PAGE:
# Is there a non-recursive way of calculating the exponential moving average?

I want to calculate the exponential moving average for many stocks in a large investable universe. To do this, I've seen the following formula:

Because it references the previous day's exponential moving average, it seems to me like I would need to calculate the exponential moving average for every day going back to the security's inception in order to get an accurate ema for today. This seems like it would require too many computations to be used effectively. Is there a way to calculate an accurate ema that is less computationally heavy?

• I see you haven't accepted an answer. What further information do you need in order to accept an answer? Apr 25 '17 at 18:50

I've been waiting for someone to ask this question since every published method with which I am familiar propose weights which converge to $$1$$ only when the numbers of terms goes to infininity. This is quite annoying as it either requires we use a biased estimate which underestimates the true exponentially weighted mean or use back-dated information to parameter-ize the initial value.

Suppose you have weighting factors in which lagged weights are a factor of $$\beta$$, where:

$$\beta= e^{\frac{-\Delta t}{\tau}}$$

(note: $$\beta[t]$$ is the canonical weighting vector of an exponential moving average)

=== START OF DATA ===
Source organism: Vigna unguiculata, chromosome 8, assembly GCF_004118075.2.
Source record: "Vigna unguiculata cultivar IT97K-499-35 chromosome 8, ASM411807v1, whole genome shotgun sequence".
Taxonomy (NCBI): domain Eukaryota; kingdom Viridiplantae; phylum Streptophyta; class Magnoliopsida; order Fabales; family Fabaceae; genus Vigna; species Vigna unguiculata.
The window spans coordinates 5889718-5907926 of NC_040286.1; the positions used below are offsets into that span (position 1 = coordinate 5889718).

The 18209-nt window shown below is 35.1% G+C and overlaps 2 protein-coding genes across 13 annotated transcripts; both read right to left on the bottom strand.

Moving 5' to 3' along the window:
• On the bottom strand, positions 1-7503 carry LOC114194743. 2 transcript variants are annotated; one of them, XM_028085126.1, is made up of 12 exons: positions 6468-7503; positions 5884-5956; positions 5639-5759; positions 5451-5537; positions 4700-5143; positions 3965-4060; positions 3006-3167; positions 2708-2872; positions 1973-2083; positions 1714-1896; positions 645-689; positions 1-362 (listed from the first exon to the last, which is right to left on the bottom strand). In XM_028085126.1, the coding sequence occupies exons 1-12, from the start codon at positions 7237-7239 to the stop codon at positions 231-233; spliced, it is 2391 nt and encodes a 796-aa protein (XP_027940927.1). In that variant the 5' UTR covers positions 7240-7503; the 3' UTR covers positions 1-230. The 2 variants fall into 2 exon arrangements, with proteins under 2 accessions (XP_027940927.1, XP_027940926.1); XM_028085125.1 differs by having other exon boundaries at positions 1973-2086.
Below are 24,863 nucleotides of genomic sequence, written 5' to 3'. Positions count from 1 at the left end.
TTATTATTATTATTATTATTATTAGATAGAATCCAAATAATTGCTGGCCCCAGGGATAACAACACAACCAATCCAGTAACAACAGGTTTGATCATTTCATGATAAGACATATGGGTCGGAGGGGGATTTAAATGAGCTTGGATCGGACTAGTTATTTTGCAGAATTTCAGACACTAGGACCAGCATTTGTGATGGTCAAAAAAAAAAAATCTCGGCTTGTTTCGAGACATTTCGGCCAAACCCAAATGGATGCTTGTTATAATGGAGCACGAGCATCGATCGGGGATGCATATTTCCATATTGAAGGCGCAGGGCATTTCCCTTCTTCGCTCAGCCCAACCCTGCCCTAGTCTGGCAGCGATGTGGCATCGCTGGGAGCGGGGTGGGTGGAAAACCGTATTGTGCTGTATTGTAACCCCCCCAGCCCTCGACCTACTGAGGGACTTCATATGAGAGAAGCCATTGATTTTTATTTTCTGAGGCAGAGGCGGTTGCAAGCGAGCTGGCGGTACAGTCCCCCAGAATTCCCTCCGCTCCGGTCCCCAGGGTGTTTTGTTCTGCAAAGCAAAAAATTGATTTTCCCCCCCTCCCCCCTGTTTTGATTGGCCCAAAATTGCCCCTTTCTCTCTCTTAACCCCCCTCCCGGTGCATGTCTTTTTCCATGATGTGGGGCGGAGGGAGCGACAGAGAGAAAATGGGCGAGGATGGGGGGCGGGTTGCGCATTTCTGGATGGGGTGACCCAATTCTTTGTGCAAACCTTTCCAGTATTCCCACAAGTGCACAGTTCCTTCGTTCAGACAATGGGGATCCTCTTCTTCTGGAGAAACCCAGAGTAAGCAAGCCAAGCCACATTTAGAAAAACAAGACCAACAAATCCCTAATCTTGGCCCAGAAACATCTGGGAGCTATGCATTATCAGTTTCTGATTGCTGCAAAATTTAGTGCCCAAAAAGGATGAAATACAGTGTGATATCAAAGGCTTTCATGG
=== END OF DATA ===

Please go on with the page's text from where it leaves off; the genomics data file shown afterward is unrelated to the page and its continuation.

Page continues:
To come up weights, we want to find a series such that:

$${\Sigma}_{t=0}^{T=N}( \frac{\beta^{T-t}}{\Sigma\beta^{\Delta t}}) = 1$$

The sum of the raw exponential weights can be found through a series expansion:

$$\Sigma_{t=0}^{T=N} \beta^{\Delta t} = \frac{1-\beta^T}{1-\beta}$$

Therefore, periodic weights, $$\omega_i$$ can found as follows:

$$\omega_i = {\Sigma}_{t=0}^{T=N}\frac{\beta^{T-t}(1-\beta)}{1-\beta^T}$$.

If we have a vector of values:

$$X_i = [X_1,\, X_2, \, ...X_N]$$

and a vector of weights:

$$\omega_i = [\omega_1,\, \omega_2, \, ...\omega_N]$$

the dot-product of the two vectors will provide an unbiased estimate of the exponentially weighted average where the sum of weights always equal $$1$$ and where no out-of-sample terms are required to parameterize the initial value. The recursion is limited only to a finite series the same size as the data to be weighted.

$$\text{EWMA} = f(\omega_i \cdot X_i)= \Sigma (\omega_i * X_i)$$

Please let me if/how this works for you.

The point of the recursive formula is that you can easily calculate the current EWMA if you have last period's EWMA.

Equivalently, you can calculate all the weights directly and sum them that way. $$\text{EWMA}_t = S_t(1-\lambda) + S_{t-1}(1-\lambda)\lambda + S_{t-2}(1-\lambda)\lambda^2 + \dots$$ where $\lambda$ is your smoothing parameter between $0$ and $1$. Higher values indicate a smoother average while lower values put more weight on the recent observations. In relation to your post, $$1-\lambda=\frac{2}{T+1}.$$

You probably notice both of these formulations require you to go back infinitely far to get the current EWMA. Of course we can't do that, so the question now becomes where can you cut it off?

The advantage of the 2nd formulation is that you can derive the half life $\tau$ as $$\lambda^\tau=\frac{1}{2}$$ or $$\tau = \log_\lambda(1/2)=\frac{\ln(1/2)}{\ln(\lambda)}$$ This gives you some practical guidance on how many steps you really need to go back to get a good estimate.